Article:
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  3. This is really great and you are so right. When I started blogging it was all about making myself responsible for my actions and helping myself through this journey. Now, hopefully as I learn the ropes of blogging, I hope to one day inspire someone else who needs help to keep going and know they are not alone. Just like so many others in this journey have done for me.

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  4. Vinny -- I'm totally going to start singing "You'll never walk alone" right now...

    Seriously -- I think this community that we're building is a gift, a resource, and will guarantee our success.

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  5. It is definitely a community. We should #1. Make a hash tag on Twitter for all of us and 2. Plan a meet-up in the future to all get together. :p

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  6. I'm trying to get #dcfitblog and #fitblogtravel as a thing-- but I don't know if that's going to happen.

    I think we need a #fitblog map first...

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  7. Childhood sucks! My middle school-high school years were horrible. I didn't have anyone to talk to and that's probably why I always pull for the underdog now.

    Sometimes it's not that people don't want to help it's that people just want to complain. They don't want to change their situation.

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  8. I think people LOVE to complain but never about the right things...

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  9. It always amazes me that people manage only to see the surface and not the deeper part of what's actually going on with people. There's always a story and a reason why someone is the way that they are. It's such a shame that we don't dig deeper.

    It doesn't mean that you can help everyone or that you should help everyone but a little empathy can go a very long way.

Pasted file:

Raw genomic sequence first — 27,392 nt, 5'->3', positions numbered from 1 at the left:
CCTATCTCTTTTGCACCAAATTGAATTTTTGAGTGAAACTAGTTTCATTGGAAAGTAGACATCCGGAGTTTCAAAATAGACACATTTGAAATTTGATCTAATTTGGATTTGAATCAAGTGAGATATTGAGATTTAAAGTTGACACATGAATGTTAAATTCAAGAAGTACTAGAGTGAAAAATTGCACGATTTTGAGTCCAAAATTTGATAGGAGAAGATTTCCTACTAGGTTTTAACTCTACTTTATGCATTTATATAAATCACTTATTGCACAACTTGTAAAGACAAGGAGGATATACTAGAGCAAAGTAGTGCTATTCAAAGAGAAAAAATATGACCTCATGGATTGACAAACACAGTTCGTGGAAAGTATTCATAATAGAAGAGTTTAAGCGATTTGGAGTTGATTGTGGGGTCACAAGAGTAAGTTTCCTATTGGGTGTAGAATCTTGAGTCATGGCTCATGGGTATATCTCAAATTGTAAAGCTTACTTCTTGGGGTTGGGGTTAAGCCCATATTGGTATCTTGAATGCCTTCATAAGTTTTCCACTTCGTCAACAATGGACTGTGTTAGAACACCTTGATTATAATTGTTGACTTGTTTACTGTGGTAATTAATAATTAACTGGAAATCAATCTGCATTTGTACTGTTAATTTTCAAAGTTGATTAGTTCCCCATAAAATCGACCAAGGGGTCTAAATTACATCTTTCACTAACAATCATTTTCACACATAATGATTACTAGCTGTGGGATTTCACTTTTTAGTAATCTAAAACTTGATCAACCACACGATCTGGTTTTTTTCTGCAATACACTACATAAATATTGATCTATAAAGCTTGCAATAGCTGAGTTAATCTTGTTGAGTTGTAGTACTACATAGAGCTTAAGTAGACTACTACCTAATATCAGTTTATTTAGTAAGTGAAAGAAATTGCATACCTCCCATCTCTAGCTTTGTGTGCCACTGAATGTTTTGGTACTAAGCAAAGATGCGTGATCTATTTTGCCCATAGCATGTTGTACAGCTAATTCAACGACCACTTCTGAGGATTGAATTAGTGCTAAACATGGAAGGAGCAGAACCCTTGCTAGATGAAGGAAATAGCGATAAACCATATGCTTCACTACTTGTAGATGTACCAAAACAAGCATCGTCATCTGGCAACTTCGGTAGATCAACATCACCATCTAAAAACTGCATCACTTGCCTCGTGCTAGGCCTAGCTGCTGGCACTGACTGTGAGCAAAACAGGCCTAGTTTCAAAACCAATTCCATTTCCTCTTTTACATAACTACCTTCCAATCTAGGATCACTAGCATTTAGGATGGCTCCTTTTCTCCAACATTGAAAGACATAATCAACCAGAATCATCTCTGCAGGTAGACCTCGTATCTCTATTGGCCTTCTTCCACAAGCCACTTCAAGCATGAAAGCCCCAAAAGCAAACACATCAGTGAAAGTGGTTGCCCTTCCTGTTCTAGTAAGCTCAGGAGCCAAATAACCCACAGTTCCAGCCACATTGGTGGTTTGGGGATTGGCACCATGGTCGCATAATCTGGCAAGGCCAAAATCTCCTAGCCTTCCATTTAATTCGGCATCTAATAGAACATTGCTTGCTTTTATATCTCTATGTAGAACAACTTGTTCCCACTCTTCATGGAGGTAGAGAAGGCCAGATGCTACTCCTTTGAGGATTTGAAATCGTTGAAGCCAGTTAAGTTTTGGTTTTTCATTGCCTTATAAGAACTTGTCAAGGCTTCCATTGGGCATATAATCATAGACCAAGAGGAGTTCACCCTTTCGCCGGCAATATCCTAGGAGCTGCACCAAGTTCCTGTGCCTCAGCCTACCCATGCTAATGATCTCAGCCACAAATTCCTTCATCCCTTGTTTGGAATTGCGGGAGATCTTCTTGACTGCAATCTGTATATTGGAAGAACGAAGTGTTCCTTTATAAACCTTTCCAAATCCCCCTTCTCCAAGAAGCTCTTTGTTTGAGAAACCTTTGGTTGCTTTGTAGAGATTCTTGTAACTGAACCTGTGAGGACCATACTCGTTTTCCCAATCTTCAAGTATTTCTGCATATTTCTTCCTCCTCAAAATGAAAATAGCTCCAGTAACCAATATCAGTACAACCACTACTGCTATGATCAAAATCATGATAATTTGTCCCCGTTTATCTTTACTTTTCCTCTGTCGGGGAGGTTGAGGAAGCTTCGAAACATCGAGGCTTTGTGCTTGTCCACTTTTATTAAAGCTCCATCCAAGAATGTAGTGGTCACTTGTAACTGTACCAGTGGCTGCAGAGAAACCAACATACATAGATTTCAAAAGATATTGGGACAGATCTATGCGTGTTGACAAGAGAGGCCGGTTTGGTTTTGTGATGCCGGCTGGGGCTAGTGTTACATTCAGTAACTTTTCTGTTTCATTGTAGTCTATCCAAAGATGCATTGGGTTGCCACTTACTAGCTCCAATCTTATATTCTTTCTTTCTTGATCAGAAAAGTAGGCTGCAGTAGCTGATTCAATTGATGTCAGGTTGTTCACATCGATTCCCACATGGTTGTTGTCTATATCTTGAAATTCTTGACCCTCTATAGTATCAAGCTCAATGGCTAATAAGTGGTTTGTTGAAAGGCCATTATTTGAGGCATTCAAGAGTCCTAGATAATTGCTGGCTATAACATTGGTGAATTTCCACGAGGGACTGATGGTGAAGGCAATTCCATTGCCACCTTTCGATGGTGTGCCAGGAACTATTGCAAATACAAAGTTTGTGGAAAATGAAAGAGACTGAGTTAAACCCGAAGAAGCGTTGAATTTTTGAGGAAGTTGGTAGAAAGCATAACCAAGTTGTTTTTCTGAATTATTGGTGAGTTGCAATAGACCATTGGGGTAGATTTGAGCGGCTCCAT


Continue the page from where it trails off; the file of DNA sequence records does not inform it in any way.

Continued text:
It was one flippant comment from my manager at work that made me suddenly realize that I had the ability to change things in my life.

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  10. there was a lady were I used to work.. who could not wait for me to gain my weight back.. I had lost over 40 pounds.. over the years I did gain it back long after I had left that job.. you know I always think regarding those viperous people.. I may be fat.. but i can lose weight.. I can change.. you on the other hand are ugly.. ugly in your soul.. and you... can never change.... I always think that about them.. in some odd way it gives me comfort.. as child food was constantly being taken from me.. I wonder if someone had just taught me how to eat properly .. what would my relationship with food be now.. Since I was 10 I have been on diets.. diet pills .. wacky quickies.. and long protracted programs.. and what I find works best as an adult is keeping track of my food and exercise.. sort of like banking.. you have an allowance of calories to spend during the day .. thats its... but you can earn more calories by burning what you have used.. thats what works the most realistically for me... still a work in progress...

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  11. I can totally relate on the gym teacher who didnt do enough. I was talking about this a while back when I was working my way through the c25k...I was useless at running in school, I could sprint but couldnt do anything more that 400 meters without dying and having to walk. If proper running technique had been encouraged instead of there you go theres a field maybe I would have enjoyed running/jogging much sooner.